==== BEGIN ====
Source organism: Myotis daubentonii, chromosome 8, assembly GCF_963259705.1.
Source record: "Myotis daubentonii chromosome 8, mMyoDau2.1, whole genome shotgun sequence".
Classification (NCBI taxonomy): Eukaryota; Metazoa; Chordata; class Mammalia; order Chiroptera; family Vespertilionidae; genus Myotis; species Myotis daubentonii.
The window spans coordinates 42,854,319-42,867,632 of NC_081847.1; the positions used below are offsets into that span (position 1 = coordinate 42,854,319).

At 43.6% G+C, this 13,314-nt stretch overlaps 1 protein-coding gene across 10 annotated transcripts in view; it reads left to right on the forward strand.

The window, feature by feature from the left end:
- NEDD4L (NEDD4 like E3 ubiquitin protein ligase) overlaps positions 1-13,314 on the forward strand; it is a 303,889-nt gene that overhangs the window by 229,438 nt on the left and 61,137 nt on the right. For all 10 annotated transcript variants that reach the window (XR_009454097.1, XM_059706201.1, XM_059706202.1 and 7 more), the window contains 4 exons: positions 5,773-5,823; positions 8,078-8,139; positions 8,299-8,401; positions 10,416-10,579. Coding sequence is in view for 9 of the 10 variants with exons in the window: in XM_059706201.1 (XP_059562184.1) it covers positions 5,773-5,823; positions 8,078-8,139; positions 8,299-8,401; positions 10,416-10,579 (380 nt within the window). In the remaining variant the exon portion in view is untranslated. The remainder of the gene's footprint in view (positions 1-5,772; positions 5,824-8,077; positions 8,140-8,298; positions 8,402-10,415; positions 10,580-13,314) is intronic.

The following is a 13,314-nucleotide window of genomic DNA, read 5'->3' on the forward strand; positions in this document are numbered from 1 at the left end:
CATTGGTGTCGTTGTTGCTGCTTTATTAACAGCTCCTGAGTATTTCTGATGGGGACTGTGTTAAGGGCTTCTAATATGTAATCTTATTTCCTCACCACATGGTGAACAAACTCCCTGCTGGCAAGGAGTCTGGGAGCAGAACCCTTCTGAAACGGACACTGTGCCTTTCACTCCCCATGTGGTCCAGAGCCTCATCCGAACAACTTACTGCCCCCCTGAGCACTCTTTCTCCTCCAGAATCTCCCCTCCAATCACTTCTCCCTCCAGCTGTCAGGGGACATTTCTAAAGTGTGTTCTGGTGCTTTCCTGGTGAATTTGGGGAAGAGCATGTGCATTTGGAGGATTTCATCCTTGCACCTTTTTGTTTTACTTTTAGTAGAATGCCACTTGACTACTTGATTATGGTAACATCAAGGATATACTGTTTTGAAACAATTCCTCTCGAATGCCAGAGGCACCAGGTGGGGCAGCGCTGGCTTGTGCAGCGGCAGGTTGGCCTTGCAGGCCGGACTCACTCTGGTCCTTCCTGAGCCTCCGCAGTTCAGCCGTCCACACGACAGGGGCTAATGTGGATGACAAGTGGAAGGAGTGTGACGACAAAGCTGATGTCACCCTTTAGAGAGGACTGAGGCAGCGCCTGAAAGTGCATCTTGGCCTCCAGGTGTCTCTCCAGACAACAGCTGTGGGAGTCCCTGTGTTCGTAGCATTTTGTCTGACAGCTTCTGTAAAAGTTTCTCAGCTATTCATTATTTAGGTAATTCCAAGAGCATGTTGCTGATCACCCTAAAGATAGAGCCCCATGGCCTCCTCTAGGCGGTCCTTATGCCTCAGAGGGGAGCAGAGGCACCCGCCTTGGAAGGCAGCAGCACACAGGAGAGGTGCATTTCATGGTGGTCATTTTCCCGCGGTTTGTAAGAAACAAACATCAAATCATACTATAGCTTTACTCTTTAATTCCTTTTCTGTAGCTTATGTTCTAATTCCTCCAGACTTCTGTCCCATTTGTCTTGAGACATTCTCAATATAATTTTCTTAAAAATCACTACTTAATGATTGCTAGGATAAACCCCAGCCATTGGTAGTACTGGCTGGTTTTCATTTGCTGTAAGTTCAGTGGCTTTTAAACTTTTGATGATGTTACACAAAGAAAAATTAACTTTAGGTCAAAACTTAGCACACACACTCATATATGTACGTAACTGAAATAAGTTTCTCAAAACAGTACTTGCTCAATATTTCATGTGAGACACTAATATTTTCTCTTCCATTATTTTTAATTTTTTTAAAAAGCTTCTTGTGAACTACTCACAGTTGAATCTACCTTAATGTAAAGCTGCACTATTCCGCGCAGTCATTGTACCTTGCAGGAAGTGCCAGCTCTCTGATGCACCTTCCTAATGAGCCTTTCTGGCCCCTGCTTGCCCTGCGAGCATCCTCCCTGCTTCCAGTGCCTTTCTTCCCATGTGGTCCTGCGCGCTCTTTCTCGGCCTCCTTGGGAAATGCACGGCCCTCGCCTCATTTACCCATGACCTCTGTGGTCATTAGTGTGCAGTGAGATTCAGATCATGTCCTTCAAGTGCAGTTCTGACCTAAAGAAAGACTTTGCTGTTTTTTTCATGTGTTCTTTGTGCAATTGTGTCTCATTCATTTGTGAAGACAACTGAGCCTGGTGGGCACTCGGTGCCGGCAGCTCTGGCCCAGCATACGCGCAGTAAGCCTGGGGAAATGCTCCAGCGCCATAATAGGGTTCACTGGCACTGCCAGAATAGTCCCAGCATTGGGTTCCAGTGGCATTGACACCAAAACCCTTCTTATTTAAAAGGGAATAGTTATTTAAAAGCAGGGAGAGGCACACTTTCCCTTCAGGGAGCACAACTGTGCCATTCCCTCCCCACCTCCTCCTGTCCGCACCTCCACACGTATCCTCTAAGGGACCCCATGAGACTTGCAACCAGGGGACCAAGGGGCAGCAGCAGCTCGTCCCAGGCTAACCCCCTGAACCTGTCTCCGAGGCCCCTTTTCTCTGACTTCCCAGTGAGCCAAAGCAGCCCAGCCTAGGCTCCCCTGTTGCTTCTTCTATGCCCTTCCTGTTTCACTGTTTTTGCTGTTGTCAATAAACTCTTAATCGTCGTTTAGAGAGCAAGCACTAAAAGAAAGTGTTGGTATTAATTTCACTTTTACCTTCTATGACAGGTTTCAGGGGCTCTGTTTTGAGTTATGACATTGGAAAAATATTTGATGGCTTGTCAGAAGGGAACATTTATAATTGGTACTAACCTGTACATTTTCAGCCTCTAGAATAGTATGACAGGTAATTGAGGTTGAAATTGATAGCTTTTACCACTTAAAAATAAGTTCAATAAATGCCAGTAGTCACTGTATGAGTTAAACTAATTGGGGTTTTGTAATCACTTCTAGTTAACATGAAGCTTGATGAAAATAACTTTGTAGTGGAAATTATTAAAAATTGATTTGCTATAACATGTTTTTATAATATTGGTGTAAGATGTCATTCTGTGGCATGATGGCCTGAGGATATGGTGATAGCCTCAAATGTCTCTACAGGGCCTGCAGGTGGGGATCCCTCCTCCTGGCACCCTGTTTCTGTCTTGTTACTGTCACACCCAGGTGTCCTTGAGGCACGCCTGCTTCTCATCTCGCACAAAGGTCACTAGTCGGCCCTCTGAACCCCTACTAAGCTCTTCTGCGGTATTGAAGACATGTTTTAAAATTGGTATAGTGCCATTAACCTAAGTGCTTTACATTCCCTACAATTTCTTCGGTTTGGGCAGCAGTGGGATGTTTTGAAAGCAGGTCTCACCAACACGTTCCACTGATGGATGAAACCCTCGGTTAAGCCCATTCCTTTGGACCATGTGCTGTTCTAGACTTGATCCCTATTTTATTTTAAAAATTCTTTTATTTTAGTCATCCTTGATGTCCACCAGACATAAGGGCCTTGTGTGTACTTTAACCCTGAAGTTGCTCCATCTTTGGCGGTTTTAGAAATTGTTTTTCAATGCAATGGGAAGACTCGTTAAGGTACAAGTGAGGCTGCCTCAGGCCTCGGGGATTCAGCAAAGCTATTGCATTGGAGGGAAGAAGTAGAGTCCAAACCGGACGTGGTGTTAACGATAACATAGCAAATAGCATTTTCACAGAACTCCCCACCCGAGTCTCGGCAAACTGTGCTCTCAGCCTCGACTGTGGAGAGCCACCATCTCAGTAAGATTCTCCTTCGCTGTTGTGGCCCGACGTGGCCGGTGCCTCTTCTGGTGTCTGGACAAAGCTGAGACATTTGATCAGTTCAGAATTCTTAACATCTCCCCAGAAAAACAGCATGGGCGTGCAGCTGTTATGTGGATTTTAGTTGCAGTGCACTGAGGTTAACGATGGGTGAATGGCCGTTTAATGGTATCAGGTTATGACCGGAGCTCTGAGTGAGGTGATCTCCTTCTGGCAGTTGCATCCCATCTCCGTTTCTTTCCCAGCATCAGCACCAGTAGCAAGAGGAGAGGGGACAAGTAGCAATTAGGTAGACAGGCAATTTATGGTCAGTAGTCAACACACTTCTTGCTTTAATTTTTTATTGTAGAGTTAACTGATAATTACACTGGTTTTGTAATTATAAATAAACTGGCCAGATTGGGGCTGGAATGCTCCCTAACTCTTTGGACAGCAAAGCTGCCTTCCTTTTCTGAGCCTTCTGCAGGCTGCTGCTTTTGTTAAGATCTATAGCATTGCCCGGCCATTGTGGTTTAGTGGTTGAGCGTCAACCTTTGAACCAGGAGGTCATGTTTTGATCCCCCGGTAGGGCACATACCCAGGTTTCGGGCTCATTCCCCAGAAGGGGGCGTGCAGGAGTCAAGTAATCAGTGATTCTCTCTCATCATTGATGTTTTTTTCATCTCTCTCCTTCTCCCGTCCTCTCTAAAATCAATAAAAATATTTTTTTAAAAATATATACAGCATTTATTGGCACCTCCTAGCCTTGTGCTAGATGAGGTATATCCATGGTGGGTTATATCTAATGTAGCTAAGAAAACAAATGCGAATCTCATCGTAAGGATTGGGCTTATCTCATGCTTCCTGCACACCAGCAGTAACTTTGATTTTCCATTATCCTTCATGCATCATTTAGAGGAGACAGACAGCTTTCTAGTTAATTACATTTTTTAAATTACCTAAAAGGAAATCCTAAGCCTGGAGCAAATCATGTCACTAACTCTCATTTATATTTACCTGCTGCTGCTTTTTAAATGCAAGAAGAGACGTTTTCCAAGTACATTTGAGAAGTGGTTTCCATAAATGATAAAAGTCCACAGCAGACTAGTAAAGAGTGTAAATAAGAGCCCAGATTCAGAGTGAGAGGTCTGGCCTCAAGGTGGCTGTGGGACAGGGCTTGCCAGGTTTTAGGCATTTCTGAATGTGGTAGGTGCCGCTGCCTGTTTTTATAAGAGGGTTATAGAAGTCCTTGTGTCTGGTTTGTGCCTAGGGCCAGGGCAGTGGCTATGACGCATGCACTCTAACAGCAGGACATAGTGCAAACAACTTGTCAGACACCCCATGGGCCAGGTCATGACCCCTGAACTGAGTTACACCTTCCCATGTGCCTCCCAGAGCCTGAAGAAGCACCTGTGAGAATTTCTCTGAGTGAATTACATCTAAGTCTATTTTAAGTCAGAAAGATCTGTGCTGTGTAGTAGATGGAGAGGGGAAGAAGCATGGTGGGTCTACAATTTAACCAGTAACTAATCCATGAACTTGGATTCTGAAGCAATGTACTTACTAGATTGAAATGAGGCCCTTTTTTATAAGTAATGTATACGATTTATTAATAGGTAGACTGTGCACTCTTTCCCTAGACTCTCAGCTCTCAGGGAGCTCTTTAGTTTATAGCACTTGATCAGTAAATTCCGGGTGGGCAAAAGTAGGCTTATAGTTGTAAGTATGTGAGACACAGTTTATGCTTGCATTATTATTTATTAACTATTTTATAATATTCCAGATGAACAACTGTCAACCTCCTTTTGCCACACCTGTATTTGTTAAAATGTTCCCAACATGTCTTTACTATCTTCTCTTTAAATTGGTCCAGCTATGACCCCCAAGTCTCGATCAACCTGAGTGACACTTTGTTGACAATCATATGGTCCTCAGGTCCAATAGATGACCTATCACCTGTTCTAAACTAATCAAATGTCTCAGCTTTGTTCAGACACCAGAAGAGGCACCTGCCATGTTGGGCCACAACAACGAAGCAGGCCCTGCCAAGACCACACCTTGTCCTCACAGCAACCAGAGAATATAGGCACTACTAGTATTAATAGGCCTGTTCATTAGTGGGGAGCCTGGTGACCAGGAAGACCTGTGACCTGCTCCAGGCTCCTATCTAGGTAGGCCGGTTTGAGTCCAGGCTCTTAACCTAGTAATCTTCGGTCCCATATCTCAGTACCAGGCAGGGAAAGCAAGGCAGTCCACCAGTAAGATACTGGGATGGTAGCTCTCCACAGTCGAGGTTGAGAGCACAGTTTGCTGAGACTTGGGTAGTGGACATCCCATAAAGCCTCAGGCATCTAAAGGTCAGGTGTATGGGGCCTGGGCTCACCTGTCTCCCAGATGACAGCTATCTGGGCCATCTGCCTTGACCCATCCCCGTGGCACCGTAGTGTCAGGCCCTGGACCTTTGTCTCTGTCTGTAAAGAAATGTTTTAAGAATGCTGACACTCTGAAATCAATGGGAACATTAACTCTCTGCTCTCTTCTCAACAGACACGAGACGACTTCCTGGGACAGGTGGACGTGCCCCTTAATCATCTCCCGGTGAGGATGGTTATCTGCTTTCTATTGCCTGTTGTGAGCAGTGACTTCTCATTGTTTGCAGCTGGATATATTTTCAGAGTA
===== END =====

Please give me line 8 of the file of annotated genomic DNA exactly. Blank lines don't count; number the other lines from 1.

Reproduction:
The following is a 13,314-nucleotide window of genomic DNA, read 5'->3' on the forward strand; positions in this document are numbered from 1 at the left end: